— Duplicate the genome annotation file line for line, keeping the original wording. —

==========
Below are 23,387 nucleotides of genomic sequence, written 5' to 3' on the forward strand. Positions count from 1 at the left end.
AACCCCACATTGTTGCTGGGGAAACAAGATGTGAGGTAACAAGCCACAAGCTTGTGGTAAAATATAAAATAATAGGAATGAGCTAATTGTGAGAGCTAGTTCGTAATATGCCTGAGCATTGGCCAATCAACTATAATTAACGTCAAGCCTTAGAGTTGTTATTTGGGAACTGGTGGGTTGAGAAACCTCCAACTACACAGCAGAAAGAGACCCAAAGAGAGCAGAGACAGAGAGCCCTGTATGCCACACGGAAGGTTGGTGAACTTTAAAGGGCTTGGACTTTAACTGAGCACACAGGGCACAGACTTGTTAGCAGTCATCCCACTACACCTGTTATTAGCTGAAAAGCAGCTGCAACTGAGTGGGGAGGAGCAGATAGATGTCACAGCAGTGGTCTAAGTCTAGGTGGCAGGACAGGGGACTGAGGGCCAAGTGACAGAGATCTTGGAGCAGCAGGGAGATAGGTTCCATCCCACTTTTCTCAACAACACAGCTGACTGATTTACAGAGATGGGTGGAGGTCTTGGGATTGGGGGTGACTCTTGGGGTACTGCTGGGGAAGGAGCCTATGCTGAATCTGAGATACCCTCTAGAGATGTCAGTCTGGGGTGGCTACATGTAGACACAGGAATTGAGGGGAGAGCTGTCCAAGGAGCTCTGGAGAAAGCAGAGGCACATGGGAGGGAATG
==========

Below are 23,387 nucleotides of genomic sequence, written 5' to 3' on the forward strand. Positions count from 1 at the left end.
AACCCCACATTGTTGCTGGGGAAACAAGATGTGAGGTAACAAGCCACAAGCTTGTGGTAAAATATAAAATAATAGGAATGAGCTAATTGTGAGAGCTAGTTCGTAATATGCCTGAGCATTGGCCAATCAACTATAATTAACGTCAAGCCTTAGAGTTGTTATTTGGGAACTGGTGGGTTGAGAAACCTCCAACTACACAGCAGAAAGAGACCCAAAGAGAGCAGAGACAGAGAGCCCTGTATGCCACACGGAAGGTTGGTGAACTTTAAAGGGCTTGGACTTTAACTGAGCACACAGGGCACAGACTTGTTAGCAGTCATCCCACTACACCTGTTATTAGCTGAAAAGCAGCTGCAACTGAGTGGGGAGGAGCAGATAGATGTCACAGCAGTGGTCTAAGTCTAGGTGGCAGGACAGGGGACTGAGGGCCAAGTGACAGAGATCTTGGAGCAGCAGGGAGATAGGTTCCATCCCACTTTTCTCAACAACACAGCTGACTGATTTACAGAGATGGGTGGAGGTCTTGGGATTGGGGGTGACTCTTGGGGTACTGCTGGGGAAGGAGCCTATGCTGAATCTGAGATACCCTCTAGAGATGTCAGTCTGGGGTGGCTACATGTAGACACAGGAATTGAGGGGAGAGCTGTCCAAGGAGCTCTGGAGAAAGCAGAGGCACATGGGAGGGAATG